Instead, she found that people who ate lots of fruits and vegetables were just as likely to get colon or rectal cancer as anybody else.
Michels said a close look at the earlier studies show that they were either based on the diet recollections of cancer patients, or found only a small suggestion of protection against colon or rectal cancer.
"If you look carefully, most of them didn't find much (protection)," she said. The studies that did find some benefit, Michels said, were linked to only one type of food, such as garlic.
"If they found one food as protective, then the whole study was interpreted as being positive," she said. "I think it has been overinterpreted."
Other experts were quick to denounce the findings. "It would be a mistake to interpret these results as anything but what they are: a single set of findings on an important topic that's attracting more and more scientific attention each day," Dr. John Potter, head of the Cancer Prevention Research Program at the Fred Hutchinson Cancer Research Center in Seattle, said in a statement.
Potter added: "The public needs to keep in mind that this finding contradicts the bulk of available evidence on the link between high consumption of fruits and vegetables and lower risks of cancer."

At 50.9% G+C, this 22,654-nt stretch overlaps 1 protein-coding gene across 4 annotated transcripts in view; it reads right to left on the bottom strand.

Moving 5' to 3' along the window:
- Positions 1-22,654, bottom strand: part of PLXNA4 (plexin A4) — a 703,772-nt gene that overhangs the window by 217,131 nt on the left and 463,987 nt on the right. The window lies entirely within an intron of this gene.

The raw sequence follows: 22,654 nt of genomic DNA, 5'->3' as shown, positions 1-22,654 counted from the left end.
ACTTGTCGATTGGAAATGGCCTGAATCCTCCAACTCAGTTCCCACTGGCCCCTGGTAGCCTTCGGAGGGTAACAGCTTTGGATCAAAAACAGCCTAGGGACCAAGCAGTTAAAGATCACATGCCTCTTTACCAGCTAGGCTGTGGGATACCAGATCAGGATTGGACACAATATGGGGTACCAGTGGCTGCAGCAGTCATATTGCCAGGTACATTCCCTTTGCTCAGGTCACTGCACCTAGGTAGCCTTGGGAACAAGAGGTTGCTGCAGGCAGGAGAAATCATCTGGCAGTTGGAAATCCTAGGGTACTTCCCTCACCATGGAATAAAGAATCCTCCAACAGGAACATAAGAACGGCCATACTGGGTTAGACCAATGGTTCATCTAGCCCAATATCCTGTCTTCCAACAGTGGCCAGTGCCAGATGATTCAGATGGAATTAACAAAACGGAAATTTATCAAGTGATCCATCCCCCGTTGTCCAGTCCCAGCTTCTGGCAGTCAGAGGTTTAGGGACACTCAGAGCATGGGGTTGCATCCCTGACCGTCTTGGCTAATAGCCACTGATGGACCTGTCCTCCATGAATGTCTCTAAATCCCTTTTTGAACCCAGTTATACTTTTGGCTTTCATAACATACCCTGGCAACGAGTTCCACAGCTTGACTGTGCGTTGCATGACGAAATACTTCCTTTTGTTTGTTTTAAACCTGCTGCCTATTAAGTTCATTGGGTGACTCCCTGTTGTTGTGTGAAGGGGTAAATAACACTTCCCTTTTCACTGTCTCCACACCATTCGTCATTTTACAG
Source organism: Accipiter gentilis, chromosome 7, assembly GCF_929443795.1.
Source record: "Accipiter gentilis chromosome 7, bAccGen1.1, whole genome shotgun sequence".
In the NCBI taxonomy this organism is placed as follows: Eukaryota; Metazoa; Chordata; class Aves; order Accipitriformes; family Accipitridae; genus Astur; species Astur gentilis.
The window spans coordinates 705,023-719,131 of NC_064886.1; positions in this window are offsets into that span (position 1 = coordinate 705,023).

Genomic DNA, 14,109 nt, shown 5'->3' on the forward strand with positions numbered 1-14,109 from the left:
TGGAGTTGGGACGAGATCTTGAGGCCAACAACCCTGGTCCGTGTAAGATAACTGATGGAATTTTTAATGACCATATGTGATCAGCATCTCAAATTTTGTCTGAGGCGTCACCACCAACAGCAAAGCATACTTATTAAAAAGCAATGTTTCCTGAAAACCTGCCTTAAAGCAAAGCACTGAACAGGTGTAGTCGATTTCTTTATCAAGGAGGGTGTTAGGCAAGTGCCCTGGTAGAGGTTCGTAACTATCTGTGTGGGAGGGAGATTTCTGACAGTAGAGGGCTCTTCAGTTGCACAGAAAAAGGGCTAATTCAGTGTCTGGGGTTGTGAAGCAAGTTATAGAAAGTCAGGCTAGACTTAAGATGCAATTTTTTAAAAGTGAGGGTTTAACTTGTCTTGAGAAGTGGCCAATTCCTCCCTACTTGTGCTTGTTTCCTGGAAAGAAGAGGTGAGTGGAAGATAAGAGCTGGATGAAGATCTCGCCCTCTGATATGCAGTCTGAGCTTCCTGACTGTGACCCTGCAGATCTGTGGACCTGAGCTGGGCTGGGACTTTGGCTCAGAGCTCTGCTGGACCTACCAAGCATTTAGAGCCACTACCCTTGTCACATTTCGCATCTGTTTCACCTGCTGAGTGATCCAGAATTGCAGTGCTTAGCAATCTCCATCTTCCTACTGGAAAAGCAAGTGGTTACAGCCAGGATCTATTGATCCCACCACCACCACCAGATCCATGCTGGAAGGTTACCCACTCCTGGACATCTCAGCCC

Michels said that the new study dealt only with colon and rectal cancer. She said fruits and vegetables have been proven to protect against heart disease, diabetes and some other forms of cancer, but not for colon or rectal cancer.
In the new study, researchers analyzed the dietary habits of 88,764 women in the Nurses Health Study, and 47,325 men in the Health Professionals Follow-up study.
These studies began collecting dietary and lifestyle data in 1980 and conducted follow-on diet questions periodically for 16 years. At the end of that time, there were 937 cases of colon cancer and 244 cases of rectum cancer.
The researchers then related the cancers to dietary habits and found that fruits and vegetables conferred no protection, Michels said.
All the people in the studies, she said, were health professionals and "more aware of the healthy lifestyle than the average population," Michels said. "As a consequence, their diet is somewhat healthier than the American population in general."
If there is protection from fruits and vegetables, she said, then it should have showed up in this population. Yet, the rate of colorectal cancer in the study group, Michels said, is about the same as for the general U.S. population.
Earlier published evaluations of the same two health care professional studies, Michels said, showed that fruits and vegetables offered protection against heart disease, stroke, diabetes and possibly some other cancers. She said the two studies also showed that a diet rich in red meat was linked to higher rates of colorectal cancer, while aspirin and multivitamins offered some protection.
Michels emphasized that the Harvard study is not the final answer on fruits and vegetables and colon cancer. She said the findings applied only to Americans between the ages of 30 and 75, the age group in the studies.
"It may be possible that diet factors in childhood and in the 20s may be important," Michels said.
Also, she said that the experience in other countries, where less meat is consumed, may be different. A large European diet and cancer study is now underway, Michels said.